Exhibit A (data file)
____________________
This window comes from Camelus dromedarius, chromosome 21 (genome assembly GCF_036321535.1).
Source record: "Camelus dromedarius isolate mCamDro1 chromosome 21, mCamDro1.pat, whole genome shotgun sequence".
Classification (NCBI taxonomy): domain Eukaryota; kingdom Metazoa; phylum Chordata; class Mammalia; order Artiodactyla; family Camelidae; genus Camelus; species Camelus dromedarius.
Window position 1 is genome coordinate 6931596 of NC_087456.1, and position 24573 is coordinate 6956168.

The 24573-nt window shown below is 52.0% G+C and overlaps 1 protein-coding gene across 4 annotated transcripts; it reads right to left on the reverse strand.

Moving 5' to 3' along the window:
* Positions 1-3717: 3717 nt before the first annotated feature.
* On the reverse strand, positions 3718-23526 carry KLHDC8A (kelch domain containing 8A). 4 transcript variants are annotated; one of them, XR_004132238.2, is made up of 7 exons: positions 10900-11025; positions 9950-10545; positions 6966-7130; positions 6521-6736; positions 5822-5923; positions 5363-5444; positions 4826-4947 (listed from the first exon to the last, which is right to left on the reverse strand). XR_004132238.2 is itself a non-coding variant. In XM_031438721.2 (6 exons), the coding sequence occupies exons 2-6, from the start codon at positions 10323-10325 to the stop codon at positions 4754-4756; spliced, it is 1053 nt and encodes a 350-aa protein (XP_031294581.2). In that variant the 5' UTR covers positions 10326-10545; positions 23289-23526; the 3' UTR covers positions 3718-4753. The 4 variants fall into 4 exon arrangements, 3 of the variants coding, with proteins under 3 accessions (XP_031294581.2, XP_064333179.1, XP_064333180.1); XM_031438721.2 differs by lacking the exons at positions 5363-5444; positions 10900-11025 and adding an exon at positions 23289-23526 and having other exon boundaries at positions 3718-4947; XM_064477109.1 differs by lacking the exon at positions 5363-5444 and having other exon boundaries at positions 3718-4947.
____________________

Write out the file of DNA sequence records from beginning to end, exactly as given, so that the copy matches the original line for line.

This window comes from Camelus dromedarius, chromosome 21 (genome assembly GCF_036321535.1).
Source record: "Camelus dromedarius isolate mCamDro1 chromosome 21, mCamDro1.pat, whole genome shotgun sequence".
Classification (NCBI taxonomy): domain Eukaryota; kingdom Metazoa; phylum Chordata; class Mammalia; order Artiodactyla; family Camelidae; genus Camelus; species Camelus dromedarius.
Window position 1 is genome coordinate 6931596 of NC_087456.1, and position 24573 is coordinate 6956168.

The 24573-nt window shown below is 52.0% G+C and overlaps 1 protein-coding gene across 4 annotated transcripts; it reads right to left on the reverse strand.

Moving 5' to 3' along the window:
* Positions 1-3717: 3717 nt before the first annotated feature.
* On the reverse strand, positions 3718-23526 carry KLHDC8A (kelch domain containing 8A). 4 transcript variants are annotated; one of them, XR_004132238.2, is made up of 7 exons: positions 10900-11025; positions 9950-10545; positions 6966-7130; positions 6521-6736; positions 5822-5923; positions 5363-5444; positions 4826-4947 (listed from the first exon to the last, which is right to left on the reverse strand). XR_004132238.2 is itself a non-coding variant. In XM_031438721.2 (6 exons), the coding sequence occupies exons 2-6, from the start codon at positions 10323-10325 to the stop codon at positions 4754-4756; spliced, it is 1053 nt and encodes a 350-aa protein (XP_031294581.2). In that variant the 5' UTR covers positions 10326-10545; positions 23289-23526; the 3' UTR covers positions 3718-4753. The 4 variants fall into 4 exon arrangements, 3 of the variants coding, with proteins under 3 accessions (XP_031294581.2, XP_064333179.1, XP_064333180.1); XM_031438721.2 differs by lacking the exons at positions 5363-5444; positions 10900-11025 and adding an exon at positions 23289-23526 and having other exon boundaries at positions 3718-4947; XM_064477109.1 differs by lacking the exon at positions 5363-5444 and having other exon boundaries at positions 3718-4947.